ne, followed in order by the Colorado, Wabash, Susquehanna, Powhatan, Juniata, Shenandoah, Ticonderoga, Vanderbilt, Mackinaw, and Tuscarora, eleven heavy vessels.
The Santiago de Cuba led the third line, followed in order by the Fort Jackson, Osceola, Sassacus, Chippewa, Cuyler, Maratanza, Rhode Island, Monticello, Alabama, Montgomery, and Iosco, twelve vessels.
The Vance led the reserve division, followed in order by the Britannia, Tristram Shandy, Lillian, Fort Donelson, Wilderness, Aries, Buckingham, Nansemond, Little Ada, Eolus, and Republic, the two last being despatch boats, twelve vessels.
The lines above form a total of forty-eight vessels, the ironclads, not yet mentioned, being five in number.
The reader will bear in mind the very effective broadside battery of the Ironsides (seven Xi-inch shell-guns and one Viii-inch rifle), and that the Monadnock with her two turrets was equivalent in force to two monitors such as the Canonicus, Saugus, and Mahopac, of more rece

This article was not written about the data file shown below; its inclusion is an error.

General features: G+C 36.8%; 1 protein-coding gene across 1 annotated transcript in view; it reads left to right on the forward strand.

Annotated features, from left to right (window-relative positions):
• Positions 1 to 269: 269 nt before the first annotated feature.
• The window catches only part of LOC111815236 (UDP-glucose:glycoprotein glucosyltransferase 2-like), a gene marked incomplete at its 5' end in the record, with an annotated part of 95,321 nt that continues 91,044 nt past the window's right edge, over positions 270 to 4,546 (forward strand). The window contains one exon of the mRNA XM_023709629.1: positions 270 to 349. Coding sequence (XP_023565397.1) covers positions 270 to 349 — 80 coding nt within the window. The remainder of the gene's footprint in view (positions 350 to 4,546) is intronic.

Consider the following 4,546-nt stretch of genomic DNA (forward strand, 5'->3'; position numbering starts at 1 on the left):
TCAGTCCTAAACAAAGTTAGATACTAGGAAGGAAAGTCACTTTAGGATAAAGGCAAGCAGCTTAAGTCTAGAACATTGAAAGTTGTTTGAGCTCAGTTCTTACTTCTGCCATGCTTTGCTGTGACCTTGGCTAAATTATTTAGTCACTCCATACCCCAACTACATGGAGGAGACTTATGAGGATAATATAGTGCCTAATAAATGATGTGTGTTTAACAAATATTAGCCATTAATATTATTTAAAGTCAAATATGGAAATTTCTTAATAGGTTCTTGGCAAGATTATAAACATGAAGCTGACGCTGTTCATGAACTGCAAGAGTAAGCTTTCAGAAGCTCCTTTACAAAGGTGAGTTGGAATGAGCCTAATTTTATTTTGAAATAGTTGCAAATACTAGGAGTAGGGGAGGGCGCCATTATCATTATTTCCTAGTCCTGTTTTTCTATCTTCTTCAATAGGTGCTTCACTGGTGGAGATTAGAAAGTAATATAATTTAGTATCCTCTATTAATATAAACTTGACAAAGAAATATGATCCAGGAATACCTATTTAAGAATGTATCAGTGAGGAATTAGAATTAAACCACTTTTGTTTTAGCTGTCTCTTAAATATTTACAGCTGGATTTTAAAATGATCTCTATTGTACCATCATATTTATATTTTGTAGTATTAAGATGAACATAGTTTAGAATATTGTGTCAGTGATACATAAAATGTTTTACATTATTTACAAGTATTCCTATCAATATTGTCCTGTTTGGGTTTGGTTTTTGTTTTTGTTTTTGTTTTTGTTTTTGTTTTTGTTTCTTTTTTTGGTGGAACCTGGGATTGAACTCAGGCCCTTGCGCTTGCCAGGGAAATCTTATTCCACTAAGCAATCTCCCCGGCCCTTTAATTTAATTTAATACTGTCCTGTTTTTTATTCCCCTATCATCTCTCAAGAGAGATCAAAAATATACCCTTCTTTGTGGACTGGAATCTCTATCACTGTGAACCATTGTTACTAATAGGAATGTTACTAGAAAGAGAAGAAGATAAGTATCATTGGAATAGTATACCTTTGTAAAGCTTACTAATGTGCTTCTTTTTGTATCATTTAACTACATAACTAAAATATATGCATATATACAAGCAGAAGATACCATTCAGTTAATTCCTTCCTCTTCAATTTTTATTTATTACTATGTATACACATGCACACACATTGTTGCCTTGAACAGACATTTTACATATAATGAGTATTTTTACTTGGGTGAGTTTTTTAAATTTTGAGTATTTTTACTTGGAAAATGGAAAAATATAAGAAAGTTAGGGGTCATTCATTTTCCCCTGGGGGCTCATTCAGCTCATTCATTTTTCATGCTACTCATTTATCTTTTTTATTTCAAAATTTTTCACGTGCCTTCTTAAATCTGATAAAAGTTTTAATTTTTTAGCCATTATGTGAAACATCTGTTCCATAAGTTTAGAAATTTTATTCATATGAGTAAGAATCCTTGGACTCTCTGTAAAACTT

a, U. S. ships on coast of, 7
Agassiz, the, 197
Alabama, the, Confederate vessel, 74, 228
Albatross, the, 66
Albemarle, the, 200, 203 et seq.
Aldridge, Mate, 237
Allen, Chief Engineer, 143
Allen, Lieutenant-Commander, 237
Allen, Mr., 34
America, the, 61
Ames, General, 241
Daniel, 21; at Fort McAllister, 87; off Charleston, 92, 160, 162 (note)
Anderson, Colonel R. H., 85 (note)
Andrews, Major, 169
Arey, Master, 220
Aries, the, 229
Armstrong, of the Georgia, 194
Arrow, the Confederate steamer, 211
Atlanta, the Confederate ironclad, 82 (note); capture of, 117 et seq., 157, 206
Augusta, the, 21, 77, 81
Bache, Lieutenant, 237
Bacon, Lieutenant-Commander, George, 72, 129
Badger, Lieutenant-Commander, 128, 134
Baker, Captain, C. E., 179
Baker, Master's Mate Henry, 196
Balch, Commander G. B., 129, 145
Bankhead, Lieutenant-Commanding John P., 21
Barnard, Captain, Ephra